5 Misconceptions About Manufacturing Quality

Ken Feitz
High QA, Product Marketing Manager
June 25, 2021

Quality matters. It is important in any manufacturing facility but most critical for certain types of manufacturers in aerospace, automotive and medical industries and in high-precision part suppliers. Failure to maintain quality could result in injury or death. And none of us want that.

So why then, is quality a top priority until it requires an investment or needs to be implemented?

There are several misconceptions or myths among most manufacturing companies that keep them from implementing quality procedures. But these 5 myths – a synonym for excuses – are most common.

#1 - Quality Is a Final Destination

Quality is often seen as something done at the end of the manufacturing process. Manufacturers inspect for defects at the end of a production cycle and when problems are spotted, corrections are made after the fact. This causes a huge amount of waste, increases production times, and passes on higher costs to the end consumer. Rather than wait until an entire batch is produced with flaws, manufacturers should take advantage of the technology that enables them to identify and correct problem areas before a final product is completed.  Implementing a QMS system with in-process checks can identify and correct problem areas before an entire manufacturing line is shutdown thus helping to reduce downtime and costs.

#2 - Quality Is Not My Responsibility

Unfortunately, quality groups in a company are often thought of as “that group over there” or “the ones that find problems.”  Quality should be considered a vital part of every person in manufacturing. It is a company mindset and not just a destination.  When a factory manager places a high regard on quality, employees will rise to meet the expectations.  Employees sense the commitment in their management and feel that what they do is important. With a rise in a commitment to quality, production processes improve, non-conformances drop and scrap is minimized. When managers and employees are involved in preventative and corrective processes, quality improves, customer complaints are reduced, and businesses succeed.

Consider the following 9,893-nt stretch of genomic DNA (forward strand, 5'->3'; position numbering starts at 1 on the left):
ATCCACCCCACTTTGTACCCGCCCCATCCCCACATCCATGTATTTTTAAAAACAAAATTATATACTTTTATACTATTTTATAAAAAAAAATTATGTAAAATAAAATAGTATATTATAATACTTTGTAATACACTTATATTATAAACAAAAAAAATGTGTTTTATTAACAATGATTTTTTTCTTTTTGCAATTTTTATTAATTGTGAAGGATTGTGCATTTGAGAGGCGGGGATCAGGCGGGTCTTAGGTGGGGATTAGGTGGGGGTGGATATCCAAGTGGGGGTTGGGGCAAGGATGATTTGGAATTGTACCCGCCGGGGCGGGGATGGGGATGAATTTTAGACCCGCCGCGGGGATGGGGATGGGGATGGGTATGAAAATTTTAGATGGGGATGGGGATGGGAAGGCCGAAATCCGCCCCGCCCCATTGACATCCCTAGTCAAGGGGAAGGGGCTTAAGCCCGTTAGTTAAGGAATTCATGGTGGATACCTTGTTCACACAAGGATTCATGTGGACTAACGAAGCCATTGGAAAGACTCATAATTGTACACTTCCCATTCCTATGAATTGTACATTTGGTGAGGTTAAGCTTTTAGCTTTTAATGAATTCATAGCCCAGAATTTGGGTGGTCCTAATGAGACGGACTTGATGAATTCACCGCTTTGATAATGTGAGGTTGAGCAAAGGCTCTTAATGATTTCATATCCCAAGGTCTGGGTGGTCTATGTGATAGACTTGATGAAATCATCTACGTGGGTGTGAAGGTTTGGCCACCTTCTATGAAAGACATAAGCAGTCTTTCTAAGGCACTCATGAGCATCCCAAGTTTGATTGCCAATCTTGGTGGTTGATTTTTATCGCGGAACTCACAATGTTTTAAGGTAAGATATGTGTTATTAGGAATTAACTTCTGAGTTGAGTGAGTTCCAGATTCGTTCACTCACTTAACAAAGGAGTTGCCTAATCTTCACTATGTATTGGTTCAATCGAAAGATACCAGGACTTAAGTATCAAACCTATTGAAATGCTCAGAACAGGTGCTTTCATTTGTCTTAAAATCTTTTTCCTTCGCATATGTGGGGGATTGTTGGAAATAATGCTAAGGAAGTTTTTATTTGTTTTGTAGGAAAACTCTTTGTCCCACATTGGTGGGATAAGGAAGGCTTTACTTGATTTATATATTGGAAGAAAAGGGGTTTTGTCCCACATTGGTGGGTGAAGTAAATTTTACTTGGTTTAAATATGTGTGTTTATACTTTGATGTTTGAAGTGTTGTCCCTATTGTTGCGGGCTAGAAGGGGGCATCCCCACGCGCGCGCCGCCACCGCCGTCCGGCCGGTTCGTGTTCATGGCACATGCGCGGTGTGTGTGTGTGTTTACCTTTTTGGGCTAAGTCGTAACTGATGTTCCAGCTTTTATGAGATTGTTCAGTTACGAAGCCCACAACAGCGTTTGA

#3 - Quality Is Expensive

While there are upfront costs of implementing a quality management system, it should be considered an investment. When quality is standardized and incorporated into all processes, both risks and costs are reduced. Manufacturing processes are streamlined, interpretation errors are prevented, quality control bottlenecks are identified and corrected which makes your company more efficient, productive and successful.

#4 - Quality Is Filled with Documentation and Paperwork

Quality documentation is unavoidable for manufacturing. In spite of time-consuming processes and frustrations it may cause, if you want to do business you must supply documentation. Those frustrations are only increasing with customers requiring more documentation and expecting to receive it faster. Too often manufacturing facilities are stuck with old manual paper processes and massive amounts of Excel spreadsheets. Investing in a manufacturing quality management system (QMS) will help alleviate some of the frustrations. Documentation is digitally stored, accessible when needed and there is only one source of truth. Digital quality documentation workflows are much more efficient than the manual alternative.

#5 - Quality Is Only for Big Companies

If you manufacture products, then you need a quality management system. It will help you keep track of documentation, quality records, forms and client and regulatory requirements. But more than that, a manufacturing QMS helps identify manufacturing bottlenecks, monitors production and records KPIs to ensure an efficient production process. With data stored in one location, managers can edit and make changes to the documents in real-time and get digital approval in minutes. Audits are simplified and traceability and accountability are detailed. Implementing a QMS solution ensures that your company follows GMP (good manufacturing practice) and complies with your industry standards and regulations.

Quality isn’t just a process or an activity — it’s a strategy and culture.  While it may take effort to implement a manufacturing QMS solution, the benefits in the end will be immense for your business. The market is always in need of quality products, and if you deliver, you will stay in business for decades to come.

Learn more about improving manufacturing quality to ensure your customers are always confident in the products you manufacture. For more information, visit www.HighQA.com or contact a High QA representative for a free no-obligation demo of Inspection Manager, the ultimate manufacturing quality management software.